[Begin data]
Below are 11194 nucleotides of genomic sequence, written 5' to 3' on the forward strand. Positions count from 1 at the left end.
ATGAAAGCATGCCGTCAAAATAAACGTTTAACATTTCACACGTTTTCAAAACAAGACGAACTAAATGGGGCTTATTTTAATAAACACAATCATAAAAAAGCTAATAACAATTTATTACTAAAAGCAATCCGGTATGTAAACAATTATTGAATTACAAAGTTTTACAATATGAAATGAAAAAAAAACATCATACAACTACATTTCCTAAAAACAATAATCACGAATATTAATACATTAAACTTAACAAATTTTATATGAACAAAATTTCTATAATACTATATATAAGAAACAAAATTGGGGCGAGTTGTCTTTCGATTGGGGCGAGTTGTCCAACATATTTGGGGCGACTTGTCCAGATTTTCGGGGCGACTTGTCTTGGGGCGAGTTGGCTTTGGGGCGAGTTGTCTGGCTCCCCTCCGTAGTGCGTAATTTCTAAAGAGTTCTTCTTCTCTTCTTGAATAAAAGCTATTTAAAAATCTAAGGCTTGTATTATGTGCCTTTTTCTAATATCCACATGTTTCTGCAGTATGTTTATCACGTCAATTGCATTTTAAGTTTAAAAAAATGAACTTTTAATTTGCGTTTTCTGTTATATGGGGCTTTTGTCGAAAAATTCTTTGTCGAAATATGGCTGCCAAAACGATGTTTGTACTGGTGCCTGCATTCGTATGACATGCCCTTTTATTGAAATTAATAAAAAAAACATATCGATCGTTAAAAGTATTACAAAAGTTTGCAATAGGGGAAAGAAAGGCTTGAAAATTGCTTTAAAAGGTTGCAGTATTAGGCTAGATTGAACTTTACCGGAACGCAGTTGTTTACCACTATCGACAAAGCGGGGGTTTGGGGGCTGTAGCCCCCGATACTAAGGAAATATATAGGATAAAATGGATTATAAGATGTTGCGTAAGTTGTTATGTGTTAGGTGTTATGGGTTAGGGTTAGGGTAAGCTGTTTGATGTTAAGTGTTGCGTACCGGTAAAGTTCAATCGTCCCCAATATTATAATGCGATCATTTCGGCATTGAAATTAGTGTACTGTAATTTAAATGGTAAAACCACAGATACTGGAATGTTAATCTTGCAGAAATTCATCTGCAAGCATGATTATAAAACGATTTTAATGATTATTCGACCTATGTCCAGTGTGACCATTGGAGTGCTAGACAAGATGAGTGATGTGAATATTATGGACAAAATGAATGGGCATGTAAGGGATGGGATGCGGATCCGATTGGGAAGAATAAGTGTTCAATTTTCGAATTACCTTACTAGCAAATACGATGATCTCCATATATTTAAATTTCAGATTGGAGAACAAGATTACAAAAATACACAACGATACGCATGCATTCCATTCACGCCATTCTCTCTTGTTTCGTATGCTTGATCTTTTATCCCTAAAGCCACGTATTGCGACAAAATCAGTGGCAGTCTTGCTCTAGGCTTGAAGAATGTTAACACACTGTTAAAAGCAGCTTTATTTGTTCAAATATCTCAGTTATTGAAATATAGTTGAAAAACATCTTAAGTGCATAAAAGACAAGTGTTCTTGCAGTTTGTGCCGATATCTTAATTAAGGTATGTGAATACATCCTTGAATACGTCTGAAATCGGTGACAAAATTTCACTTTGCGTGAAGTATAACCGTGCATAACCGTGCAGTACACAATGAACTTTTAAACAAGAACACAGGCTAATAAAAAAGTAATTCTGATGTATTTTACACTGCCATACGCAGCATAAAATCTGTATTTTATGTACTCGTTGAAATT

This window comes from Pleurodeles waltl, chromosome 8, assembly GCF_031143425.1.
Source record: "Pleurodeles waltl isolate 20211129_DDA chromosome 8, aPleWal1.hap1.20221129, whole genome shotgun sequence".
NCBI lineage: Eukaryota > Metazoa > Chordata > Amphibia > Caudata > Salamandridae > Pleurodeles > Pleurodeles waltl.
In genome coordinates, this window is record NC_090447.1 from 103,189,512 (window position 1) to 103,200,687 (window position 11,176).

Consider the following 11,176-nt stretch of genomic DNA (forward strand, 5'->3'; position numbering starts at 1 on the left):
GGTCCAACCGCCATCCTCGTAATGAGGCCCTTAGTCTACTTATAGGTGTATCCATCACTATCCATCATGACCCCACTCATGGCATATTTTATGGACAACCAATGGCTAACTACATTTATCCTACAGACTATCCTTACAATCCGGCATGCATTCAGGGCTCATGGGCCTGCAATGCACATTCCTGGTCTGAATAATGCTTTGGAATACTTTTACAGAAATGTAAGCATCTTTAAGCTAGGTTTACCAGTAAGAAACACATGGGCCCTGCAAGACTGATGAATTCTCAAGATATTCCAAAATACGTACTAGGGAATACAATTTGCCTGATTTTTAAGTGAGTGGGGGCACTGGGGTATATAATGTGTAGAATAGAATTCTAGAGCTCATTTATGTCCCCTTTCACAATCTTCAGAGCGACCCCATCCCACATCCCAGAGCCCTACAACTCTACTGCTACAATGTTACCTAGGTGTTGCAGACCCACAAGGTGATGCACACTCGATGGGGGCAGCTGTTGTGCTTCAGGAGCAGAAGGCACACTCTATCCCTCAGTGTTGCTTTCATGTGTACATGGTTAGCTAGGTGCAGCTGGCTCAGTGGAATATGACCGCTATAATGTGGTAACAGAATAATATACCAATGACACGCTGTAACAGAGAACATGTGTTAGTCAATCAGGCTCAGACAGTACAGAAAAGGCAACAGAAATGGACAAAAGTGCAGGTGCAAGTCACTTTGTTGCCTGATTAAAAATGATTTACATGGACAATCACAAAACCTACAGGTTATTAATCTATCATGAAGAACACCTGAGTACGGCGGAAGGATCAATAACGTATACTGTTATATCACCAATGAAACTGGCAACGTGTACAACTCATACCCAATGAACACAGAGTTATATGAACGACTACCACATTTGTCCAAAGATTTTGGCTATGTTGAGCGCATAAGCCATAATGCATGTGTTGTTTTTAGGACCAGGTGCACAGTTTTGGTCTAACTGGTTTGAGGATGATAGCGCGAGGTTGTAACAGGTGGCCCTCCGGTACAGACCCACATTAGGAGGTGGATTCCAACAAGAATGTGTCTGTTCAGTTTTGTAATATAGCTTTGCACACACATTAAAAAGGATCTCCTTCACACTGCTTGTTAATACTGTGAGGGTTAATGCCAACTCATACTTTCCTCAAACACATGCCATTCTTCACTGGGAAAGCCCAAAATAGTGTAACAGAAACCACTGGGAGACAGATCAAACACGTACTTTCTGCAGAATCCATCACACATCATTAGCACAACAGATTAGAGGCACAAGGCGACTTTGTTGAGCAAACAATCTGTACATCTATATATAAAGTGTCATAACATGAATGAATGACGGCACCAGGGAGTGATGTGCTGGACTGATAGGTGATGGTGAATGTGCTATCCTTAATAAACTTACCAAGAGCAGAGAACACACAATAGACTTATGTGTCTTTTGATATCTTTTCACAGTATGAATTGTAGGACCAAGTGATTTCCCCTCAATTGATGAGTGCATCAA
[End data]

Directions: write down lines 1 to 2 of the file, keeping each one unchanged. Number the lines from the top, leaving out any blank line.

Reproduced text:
Below are 11194 nucleotides of genomic sequence, written 5' to 3' on the forward strand. Positions count from 1 at the left end.
ATGAAAGCATGCCGTCAAAATAAACGTTTAACATTTCACACGTTTTCAAAACAAGACGAACTAAATGGGGCTTATTTTAATAAACACAATCATAAAAAAGCTAATAACAATTTATTACTAAAAGCAATCCGGTATGTAAACAATTATTGAATTACAAAGTTTTACAATATGAAATGAAAAAAAAACATCATACAACTACATTTCCTAAAAACAATAATCACGAATATTAATACATTAAACTTAACAAATTTTATATGAACAAAATTTCTATAATACTATATATAAGAAACAAAATTGGGGCGAGTTGTCTTTCGATTGGGGCGAGTTGTCCAACATATTTGGGGCGACTTGTCCAGATTTTCGGGGCGACTTGTCTTGGGGCGAGTTGGCTTTGGGGCGAGTTGTCTGGCTCCCCTCCGTAGTGCGTAATTTCTAAAGAGTTCTTCTTCTCTTCTTGAATAAAAGCTATTTAAAAATCTAAGGCTTGTATTATGTGCCTTTTTCTAATATCCACATGTTTCTGCAGTATGTTTATCACGTCAATTGCATTTTAAGTTTAAAAAAATGAACTTTTAATTTGCGTTTTCTGTTATATGGGGCTTTTGTCGAAAAATTCTTTGTCGAAATATGGCTGCCAAAACGATGTTTGTACTGGTGCCTGCATTCGTATGACATGCCCTTTTATTGAAATTAATAAAAAAAACATATCGATCGTTAAAAGTATTACAAAAGTTTGCAATAGGGGAAAGAAAGGCTTGAAAATTGCTTTAAAAGGTTGCAGTATTAGGCTAGATTGAACTTTACCGGAACGCAGTTGTTTACCACTATCGACAAAGCGGGGGTTTGGGGGCTGTAGCCCCCGATACTAAGGAAATATATAGGATAAAATGGATTATAAGATGTTGCGTAAGTTGTTATGTGTTAGGTGTTATGGGTTAGGGTTAGGGTAAGCTGTTTGATGTTAAGTGTTGCGTACCGGTAAAGTTCAATCGTCCCCAATATTATAATGCGATCATTTCGGCATTGAAATTAGTGTACTGTAATTTAAATGGTAAAACCACAGATACTGGAATGTTAATCTTGCAGAAATTCATCTGCAAGCATGATTATAAAACGATTTTAATGATTATTCGACCTATGTCCAGTGTGACCATTGGAGTGCTAGACAAGATGAGTGATGTGAATATTATGGACAAAATGAATGGGCATGTAAGGGATGGGATGCGGATCCGATTGGGAAGAATAAGTGTTCAATTTTCGAATTACCTTACTAGCAAATACGATGATCTCCATATATTTAAATTTCAGATTGGAGAACAAGATTACAAAAATACACAACGATACGCATGCATTCCATTCACGCCATTCTCTCTTGTTTCGTATGCTTGATCTTTTATCCCTAAAGCCACGTATTGCGACAAAATCAGTGGCAGTCTTGCTCTAGGCTTGAAGAATGTTAACACACTGTTAAAAGCAGCTTTATTTGTTCAAATATCTCAGTTATTGAAATATAGTTGAAAAACATCTTAAGTGCATAAAAGACAAGTGTTCTTGCAGTTTGTGCCGATATCTTAATTAAGGTATGTGAATACATCCTTGAATACGTCTGAAATCGGTGACAAAATTTCACTTTGCGTGAAGTATAACCGTGCATAACCGTGCAGTACACAATGAACTTTTAAACAAGAACACAGGCTAATAAAAAAGTAATTCTGATGTATTTTACACTGCCATACGCAGCATAAAATCTGTATTTTATGTACTCGTTGAAATT